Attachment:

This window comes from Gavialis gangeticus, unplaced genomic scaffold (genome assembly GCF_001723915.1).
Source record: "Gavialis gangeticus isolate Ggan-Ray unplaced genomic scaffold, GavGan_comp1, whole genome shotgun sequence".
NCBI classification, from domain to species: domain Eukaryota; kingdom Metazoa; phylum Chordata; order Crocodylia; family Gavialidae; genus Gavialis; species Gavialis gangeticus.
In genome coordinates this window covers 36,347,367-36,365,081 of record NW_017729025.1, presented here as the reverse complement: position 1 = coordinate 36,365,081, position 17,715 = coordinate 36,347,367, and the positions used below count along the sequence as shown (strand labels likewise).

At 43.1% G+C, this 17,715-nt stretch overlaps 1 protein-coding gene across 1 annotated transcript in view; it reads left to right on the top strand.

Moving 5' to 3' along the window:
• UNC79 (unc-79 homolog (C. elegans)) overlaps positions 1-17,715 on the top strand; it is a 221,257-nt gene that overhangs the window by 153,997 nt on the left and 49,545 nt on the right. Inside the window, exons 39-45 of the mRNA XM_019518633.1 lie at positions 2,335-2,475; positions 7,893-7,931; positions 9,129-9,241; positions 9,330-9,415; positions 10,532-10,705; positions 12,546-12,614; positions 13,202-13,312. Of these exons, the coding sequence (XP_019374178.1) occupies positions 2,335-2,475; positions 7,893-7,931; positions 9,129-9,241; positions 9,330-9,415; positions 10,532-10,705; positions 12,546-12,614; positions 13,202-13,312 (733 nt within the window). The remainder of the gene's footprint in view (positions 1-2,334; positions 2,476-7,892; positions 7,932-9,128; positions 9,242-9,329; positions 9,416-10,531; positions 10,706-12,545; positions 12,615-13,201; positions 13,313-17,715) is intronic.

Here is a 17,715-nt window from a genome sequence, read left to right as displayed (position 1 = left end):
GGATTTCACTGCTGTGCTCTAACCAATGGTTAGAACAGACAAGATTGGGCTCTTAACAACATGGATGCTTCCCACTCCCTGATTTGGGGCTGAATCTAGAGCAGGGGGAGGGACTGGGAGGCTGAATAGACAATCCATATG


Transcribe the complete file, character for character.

This window comes from Gavialis gangeticus, unplaced genomic scaffold (genome assembly GCF_001723915.1).
Source record: "Gavialis gangeticus isolate Ggan-Ray unplaced genomic scaffold, GavGan_comp1, whole genome shotgun sequence".
NCBI classification, from domain to species: domain Eukaryota; kingdom Metazoa; phylum Chordata; order Crocodylia; family Gavialidae; genus Gavialis; species Gavialis gangeticus.
In genome coordinates this window covers 36,347,367-36,365,081 of record NW_017729025.1, presented here as the reverse complement: position 1 = coordinate 36,365,081, position 17,715 = coordinate 36,347,367, and the positions used below count along the sequence as shown (strand labels likewise).

At 43.1% G+C, this 17,715-nt stretch overlaps 1 protein-coding gene across 1 annotated transcript in view; it reads left to right on the top strand.

Moving 5' to 3' along the window:
• UNC79 (unc-79 homolog (C. elegans)) overlaps positions 1-17,715 on the top strand; it is a 221,257-nt gene that overhangs the window by 153,997 nt on the left and 49,545 nt on the right. Inside the window, exons 39-45 of the mRNA XM_019518633.1 lie at positions 2,335-2,475; positions 7,893-7,931; positions 9,129-9,241; positions 9,330-9,415; positions 10,532-10,705; positions 12,546-12,614; positions 13,202-13,312. Of these exons, the coding sequence (XP_019374178.1) occupies positions 2,335-2,475; positions 7,893-7,931; positions 9,129-9,241; positions 9,330-9,415; positions 10,532-10,705; positions 12,546-12,614; positions 13,202-13,312 (733 nt within the window). The remainder of the gene's footprint in view (positions 1-2,334; positions 2,476-7,892; positions 7,932-9,128; positions 9,242-9,329; positions 9,416-10,531; positions 10,706-12,545; positions 12,615-13,201; positions 13,313-17,715) is intronic.

Here is a 17,715-nt window from a genome sequence, read left to right as displayed (position 1 = left end):
GGATTTCACTGCTGTGCTCTAACCAATGGTTAGAACAGACAAGATTGGGCTCTTAACAACATGGATGCTTCCCACTCCCTGATTTGGGGCTGAATCTAGAGCAGGGGGAGGGACTGGGAGGCTGAATAGACAATCCATATG